The first Corpus Christi telephone lines were established in 1890

Corpus Christi got its first telephone exchange in 1890, at the same time it got its first electric light poles. The Corpus Christi Electric Light Co., owned by Dr. AG Heaney, TP Rivera and John Stayton, also operated the telephone exchange.

AG Heaney received the first telephone in town, selecting 1 as the telephone number.

The following year, the Southwestern Telephone and Telegraph Co. purchased the telephone company, which was located in the two-story Headen Building at the corner of Chaparral and Schatzel streets (Dokyo Dauntaun now occupies the place).

AG Heaney retained this telephone number until 1938, when Southwestern Bell Telephone Co. employees replaced the old manual system with the rotary dial telephone system, which required a minimum of four digits in a telephone number.

As the company prepared for the switch of the 1938 numbering system, Dr. H.G. Heaney, son of A.G. Heaney, recalled the start of the telephone company when he was about 12 years old.

After:#TBT: Corpus Christi got its first TV channel in 1954

“If I remember…my mom called me and said my dad wanted to talk to me. I thought she was joking because I knew my dad was in the office. However, she insisted and led me to a strange-looking box hanging on the wall,” H.G. Heaney told the Caller-Times in 1938.

“Imagine my surprise when I heard my father’s voice on the phone.”

And speaking of telephone exchanges, were you a YOUlip, ANDterminal or ULyes ? Check an old city directory or phone book and you saw the phone numbers start with two letters and then display numbers. Need to call Sears on Leopard Street? Simply dial TU 4-2892.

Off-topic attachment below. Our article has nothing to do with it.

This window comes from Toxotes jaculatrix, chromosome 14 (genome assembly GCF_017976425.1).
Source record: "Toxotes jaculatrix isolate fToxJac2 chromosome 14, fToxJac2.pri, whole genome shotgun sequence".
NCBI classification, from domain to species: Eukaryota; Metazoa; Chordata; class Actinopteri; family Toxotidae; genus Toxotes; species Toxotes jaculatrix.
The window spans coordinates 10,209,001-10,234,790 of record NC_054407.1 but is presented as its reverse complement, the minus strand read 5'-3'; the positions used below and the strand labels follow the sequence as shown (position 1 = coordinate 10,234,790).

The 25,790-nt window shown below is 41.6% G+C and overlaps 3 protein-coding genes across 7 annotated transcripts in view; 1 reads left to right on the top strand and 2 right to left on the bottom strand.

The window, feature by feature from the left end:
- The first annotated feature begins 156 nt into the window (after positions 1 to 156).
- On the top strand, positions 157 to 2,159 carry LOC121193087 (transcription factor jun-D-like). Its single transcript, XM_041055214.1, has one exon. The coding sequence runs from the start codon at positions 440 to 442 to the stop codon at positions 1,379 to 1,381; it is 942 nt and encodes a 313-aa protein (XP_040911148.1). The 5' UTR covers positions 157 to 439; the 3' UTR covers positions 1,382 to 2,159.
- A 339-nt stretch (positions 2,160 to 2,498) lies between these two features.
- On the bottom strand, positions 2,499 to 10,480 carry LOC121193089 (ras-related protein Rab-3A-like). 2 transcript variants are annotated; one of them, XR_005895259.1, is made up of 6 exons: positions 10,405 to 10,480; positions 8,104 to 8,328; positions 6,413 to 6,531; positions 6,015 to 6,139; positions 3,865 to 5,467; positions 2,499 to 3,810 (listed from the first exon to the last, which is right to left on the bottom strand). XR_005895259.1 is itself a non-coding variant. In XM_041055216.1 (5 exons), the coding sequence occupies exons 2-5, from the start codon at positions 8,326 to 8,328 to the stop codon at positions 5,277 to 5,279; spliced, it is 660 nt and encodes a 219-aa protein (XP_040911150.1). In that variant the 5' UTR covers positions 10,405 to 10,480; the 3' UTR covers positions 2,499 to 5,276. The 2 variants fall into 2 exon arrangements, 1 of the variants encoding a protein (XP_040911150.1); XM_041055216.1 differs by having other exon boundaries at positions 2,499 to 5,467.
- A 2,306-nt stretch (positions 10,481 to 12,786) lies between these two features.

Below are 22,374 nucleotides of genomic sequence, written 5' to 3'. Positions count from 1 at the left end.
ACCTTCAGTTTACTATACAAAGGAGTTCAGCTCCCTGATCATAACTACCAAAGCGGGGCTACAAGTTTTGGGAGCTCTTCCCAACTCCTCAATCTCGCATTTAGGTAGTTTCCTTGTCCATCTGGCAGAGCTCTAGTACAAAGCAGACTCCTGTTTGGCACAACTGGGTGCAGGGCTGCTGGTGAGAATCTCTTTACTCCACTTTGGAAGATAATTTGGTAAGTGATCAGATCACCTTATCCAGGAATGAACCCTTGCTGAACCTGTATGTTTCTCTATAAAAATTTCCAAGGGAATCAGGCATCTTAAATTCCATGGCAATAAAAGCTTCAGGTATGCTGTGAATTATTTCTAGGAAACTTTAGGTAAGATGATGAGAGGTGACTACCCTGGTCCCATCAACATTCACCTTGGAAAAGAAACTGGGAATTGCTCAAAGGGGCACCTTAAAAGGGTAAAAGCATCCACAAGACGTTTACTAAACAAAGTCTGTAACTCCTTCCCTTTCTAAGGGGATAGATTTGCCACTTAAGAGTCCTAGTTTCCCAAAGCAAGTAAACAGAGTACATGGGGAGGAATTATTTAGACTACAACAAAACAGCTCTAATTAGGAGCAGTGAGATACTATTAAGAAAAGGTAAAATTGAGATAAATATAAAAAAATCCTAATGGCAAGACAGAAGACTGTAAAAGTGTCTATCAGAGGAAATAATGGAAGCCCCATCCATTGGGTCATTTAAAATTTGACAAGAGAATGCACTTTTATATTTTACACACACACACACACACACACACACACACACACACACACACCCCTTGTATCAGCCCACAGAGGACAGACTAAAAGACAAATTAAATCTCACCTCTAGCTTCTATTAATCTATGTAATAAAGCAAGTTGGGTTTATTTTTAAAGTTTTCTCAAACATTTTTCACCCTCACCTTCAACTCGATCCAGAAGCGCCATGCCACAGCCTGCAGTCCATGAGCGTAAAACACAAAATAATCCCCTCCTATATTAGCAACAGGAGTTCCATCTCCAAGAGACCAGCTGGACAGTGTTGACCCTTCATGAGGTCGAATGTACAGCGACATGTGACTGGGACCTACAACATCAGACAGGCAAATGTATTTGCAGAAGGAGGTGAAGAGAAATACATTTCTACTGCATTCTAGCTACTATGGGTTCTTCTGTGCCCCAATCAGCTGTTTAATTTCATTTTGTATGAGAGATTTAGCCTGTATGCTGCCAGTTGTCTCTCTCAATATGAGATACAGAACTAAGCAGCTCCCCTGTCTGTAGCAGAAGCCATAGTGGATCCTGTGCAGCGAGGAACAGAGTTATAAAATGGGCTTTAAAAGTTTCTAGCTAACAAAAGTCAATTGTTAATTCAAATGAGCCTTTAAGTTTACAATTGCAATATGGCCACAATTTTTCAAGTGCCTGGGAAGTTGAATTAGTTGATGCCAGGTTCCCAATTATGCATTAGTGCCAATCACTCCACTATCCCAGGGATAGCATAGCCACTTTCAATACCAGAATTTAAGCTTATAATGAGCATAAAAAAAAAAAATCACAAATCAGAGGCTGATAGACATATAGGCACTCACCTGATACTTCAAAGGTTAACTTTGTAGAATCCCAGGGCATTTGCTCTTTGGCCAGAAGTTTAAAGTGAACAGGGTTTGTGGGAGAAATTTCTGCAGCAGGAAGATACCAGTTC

The Tulip (88) exchange was created in 1938 but only needed to be used around 1954 when Terminal (83) and Ulysse (85) were created. They were followed by Webster (93) in 1959, and Windsor (94) and Wyman (99) in 1964. Exchange names began to be phased out around 1967.

Johanna Weidenmueller, later Johanna Luther, was among the first telephone operators when the business started in 1890. In a 1938 interview, the reporter asked if the “telephone girls” knew all the local gossip while operating the three-section standard.

“Nope!” Weidenmueller exclaimed. “We were pretty good at NOT listening to conversations. Not that there was less gossip in those days.

She only lasted a few months at standard before being asked for a higher position. Bureau chief John Musset left for another job, and with no replacement training, someone suggested Weidenmueller replace him. Some of her friends expressed horror at taking on “man’s work”, but she got to work easily and managed the three operators (two for days, one for nights) and all linemen, as well as hiring and billing.

After:#TBT: Corpus Christi’s first local radio station went on the air in 1929

The Western Union telegraph office also operated from the same building, with Max Luther in charge of the telegraph office. Soon sparks flew between the two managers and the couple married in 1892, and Mrs. Luther left the telephone company the following year.

As for the telephone company, the office moved to Lawrence Street at Lower Broadway in 1911 and to 406 N. Carancahua St. in 1938.

Allison Ehrlich writes about things to do in South Texas and has a weekly Thursday column on local history.

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